Mayor Fischer celebrates a safe and successful season of SummerWorks

September 09, 2021

Mayor Greg Fischer today joined community leaders as well as SummerWorks staff and youth participants at the Food Literacy Project’s Iroquois Urban Farm to celebrate a successful 2021 season, which saw more than 3,000 young people employed amidst the ongoing challenges of the COVID-19 pandemic.

Of those young people, 586 were directly placed into work experiences by SummerWorks staff.

“Despite the challenges of COVID-19, SummerWorks continues to thrive thanks to the support of employers, funders, and partners throughout the city,” said Mayor Fischer. “This program is making a lasting difference in the lives of our next generation of leaders and innovators by connecting them to quality work experiences.”

The Mayor also reported that private sector engagement in the program bounced back significantly after taking a dip last summer due to COVID-19. In 2021, 141 organizations hired SummerWorks youth, including 105 private companies and 36 nonprofit or public agencies. In addition, JCPS expanded its partnership with SummerWorks by hiring nearly 60 youth to work at its Backpack League camps across the city.

“SummerWorks has given our students more than just a paycheck. It’s also provided the opportunity for teens to explore careers that interest them, gain real-world job experience, and develop professional networks and contacts,” said Dr. Marty Pollio, Superintendent of Jefferson County Public Schools. “I’m especially proud that this year we were able to significantly expand our partnership with SummerWorks by hiring 58 youth to work at Summer Backpack League sites, creating a framework of JCPS students helping JCPS students.”

More than 700 participants completed soft skills training through the program’s new online platform. The program also expanded some of its unique work-and-learn experiences, including TECC Boss and the Louisville Science Pathways, which together helped 80 young people get hands-on STEM experience building mobile apps and doing scientific research.

“This has been an experience I’ll remember my whole life,” said Aicha Ndiaye, a student at Central High School who spent her summer in the Louisville Science Pathways, a collaboration between SummerWorks and the University of Louisville that gives high school students the opportunity to work alongside professional scientists in their labs. “Working in a spinal cord lab gave me an interest in neuroscience and I’m now planning to pursue a career as a surgeon.”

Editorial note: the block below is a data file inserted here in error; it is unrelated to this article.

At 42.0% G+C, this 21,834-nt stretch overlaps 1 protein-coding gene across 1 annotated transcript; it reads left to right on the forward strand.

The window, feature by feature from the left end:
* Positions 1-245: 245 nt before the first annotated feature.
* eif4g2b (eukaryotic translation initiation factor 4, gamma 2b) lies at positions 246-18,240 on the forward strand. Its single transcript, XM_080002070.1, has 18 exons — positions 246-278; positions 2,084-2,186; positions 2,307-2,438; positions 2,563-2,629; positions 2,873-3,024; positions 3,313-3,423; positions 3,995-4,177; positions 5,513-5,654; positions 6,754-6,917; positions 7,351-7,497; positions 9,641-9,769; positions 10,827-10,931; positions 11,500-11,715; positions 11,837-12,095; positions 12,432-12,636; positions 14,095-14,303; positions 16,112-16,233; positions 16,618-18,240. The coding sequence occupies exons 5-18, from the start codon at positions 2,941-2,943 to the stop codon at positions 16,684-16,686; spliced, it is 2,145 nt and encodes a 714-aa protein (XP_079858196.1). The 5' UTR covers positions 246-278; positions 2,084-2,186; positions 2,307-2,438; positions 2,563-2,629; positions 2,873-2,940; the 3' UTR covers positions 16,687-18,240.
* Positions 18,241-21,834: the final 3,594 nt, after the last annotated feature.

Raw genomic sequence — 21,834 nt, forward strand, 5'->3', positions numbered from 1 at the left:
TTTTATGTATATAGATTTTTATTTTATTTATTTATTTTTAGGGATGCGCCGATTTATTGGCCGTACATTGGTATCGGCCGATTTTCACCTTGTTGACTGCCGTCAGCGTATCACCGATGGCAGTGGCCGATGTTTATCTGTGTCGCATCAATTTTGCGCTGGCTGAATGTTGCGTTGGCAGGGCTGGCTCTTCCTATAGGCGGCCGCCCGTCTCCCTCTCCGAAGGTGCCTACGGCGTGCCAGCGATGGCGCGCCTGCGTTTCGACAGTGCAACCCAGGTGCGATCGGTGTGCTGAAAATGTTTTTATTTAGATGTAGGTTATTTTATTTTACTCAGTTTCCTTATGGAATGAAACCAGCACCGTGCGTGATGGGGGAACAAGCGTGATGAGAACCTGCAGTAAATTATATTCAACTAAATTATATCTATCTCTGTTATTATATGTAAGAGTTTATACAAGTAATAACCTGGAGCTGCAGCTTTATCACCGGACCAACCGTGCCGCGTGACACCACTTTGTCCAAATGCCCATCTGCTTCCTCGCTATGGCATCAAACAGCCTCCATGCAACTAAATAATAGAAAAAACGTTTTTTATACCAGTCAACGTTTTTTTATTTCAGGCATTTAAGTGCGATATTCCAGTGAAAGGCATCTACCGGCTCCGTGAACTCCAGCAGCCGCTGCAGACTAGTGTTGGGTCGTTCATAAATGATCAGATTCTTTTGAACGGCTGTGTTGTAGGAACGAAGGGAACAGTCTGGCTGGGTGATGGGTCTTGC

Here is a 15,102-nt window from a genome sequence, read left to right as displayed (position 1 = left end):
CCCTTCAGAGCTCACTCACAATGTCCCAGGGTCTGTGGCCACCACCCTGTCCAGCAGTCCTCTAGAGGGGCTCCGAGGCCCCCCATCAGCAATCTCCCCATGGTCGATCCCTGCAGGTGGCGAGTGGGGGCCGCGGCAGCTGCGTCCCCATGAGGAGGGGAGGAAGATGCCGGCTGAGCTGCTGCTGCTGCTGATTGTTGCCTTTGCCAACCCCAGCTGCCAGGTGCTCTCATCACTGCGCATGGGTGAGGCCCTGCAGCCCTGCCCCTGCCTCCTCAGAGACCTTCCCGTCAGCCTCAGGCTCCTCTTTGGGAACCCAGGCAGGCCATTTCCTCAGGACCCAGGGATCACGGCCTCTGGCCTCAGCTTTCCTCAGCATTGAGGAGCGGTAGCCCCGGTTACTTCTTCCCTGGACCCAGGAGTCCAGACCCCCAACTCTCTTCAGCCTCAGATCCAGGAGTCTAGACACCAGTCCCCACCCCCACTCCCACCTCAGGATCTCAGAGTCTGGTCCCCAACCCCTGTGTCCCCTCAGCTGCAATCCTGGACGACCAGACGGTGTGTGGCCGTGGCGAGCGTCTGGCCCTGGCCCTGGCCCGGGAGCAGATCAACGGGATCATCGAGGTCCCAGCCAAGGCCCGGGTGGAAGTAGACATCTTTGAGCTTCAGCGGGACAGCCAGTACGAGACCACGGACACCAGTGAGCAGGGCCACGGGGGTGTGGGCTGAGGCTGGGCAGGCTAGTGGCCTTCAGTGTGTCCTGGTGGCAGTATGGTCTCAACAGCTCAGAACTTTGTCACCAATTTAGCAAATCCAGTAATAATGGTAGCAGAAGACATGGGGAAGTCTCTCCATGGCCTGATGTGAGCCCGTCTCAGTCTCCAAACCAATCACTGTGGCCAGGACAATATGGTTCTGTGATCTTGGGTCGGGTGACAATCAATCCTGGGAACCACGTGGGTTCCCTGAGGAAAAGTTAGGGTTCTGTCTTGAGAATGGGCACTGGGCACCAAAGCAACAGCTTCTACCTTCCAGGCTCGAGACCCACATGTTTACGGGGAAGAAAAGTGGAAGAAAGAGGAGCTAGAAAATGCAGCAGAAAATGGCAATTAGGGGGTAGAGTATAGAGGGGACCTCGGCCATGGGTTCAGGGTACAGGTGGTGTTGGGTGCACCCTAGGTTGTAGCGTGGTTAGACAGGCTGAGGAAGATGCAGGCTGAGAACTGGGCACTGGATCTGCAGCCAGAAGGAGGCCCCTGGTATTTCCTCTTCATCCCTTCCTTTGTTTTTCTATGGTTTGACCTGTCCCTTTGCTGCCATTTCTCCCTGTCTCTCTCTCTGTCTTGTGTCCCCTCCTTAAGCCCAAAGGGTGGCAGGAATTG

SummerWorks is funded through a mix of public funds and private donations (private employers pay the salaries of their own SummerWorks youth). The city budget, approved by Louisville Metro Council and signed by Mayor Fischer, appropriated $500,000 in funding for SummerWorks this season. JPMorgan Chase has been another of the program’s largest funders in recent years.

“Between persistent racial injustice, the COVID-19 pandemic, and the resulting economic downturn, it’s been a challenging time for families across the country,” said Duffy Baker, Louisville Market Executive for Middle Market Banking and Specialized Industries at JPMorgan Chase. “And especially in under-resourced communities, young people are being hit particularly hard. That’s why JPMorgan Chase is working in Louisville to address this problem by identifying innovative strategies for reconnecting young people to work-based learning experiences.”

 As part of JPMorgan Chase’s $350 million New Skills at Work program, in 2017, the firm committed $17 million to support summer youth employment efforts. Over the past seven years, this initiative has helped more than 150,000 people across 37 countries develop in-demand skills for jobs in growing industries. The firm has committed nearly $800,000 to these efforts in Louisville.

Other key funders of SummerWorks include the James Graham Brown Foundation, the Diaz Family Foundation, Mary Gwen Wheeler and David Jones Jr., the Gingko Foundation, Henry Heuser, and the Cralle Foundation.

SummerWorks, which is operated by KentuckianaWorks in partnership with YouthBuild Louisville, was founded by Mayor Fischer in 2011 with the goal of offering valuable summer job experiences to Louisville youth, especially those who are experiencing poverty or face other barriers. Over its 11 seasons, SummerWorks has directly placed more than 7,300 young adults 16-21 in jobs and more than 39,000 youth have been employed by its partner employers.

To learn more about SummerWorks and how to get involved, either as a participant, employer, or supporter, visit

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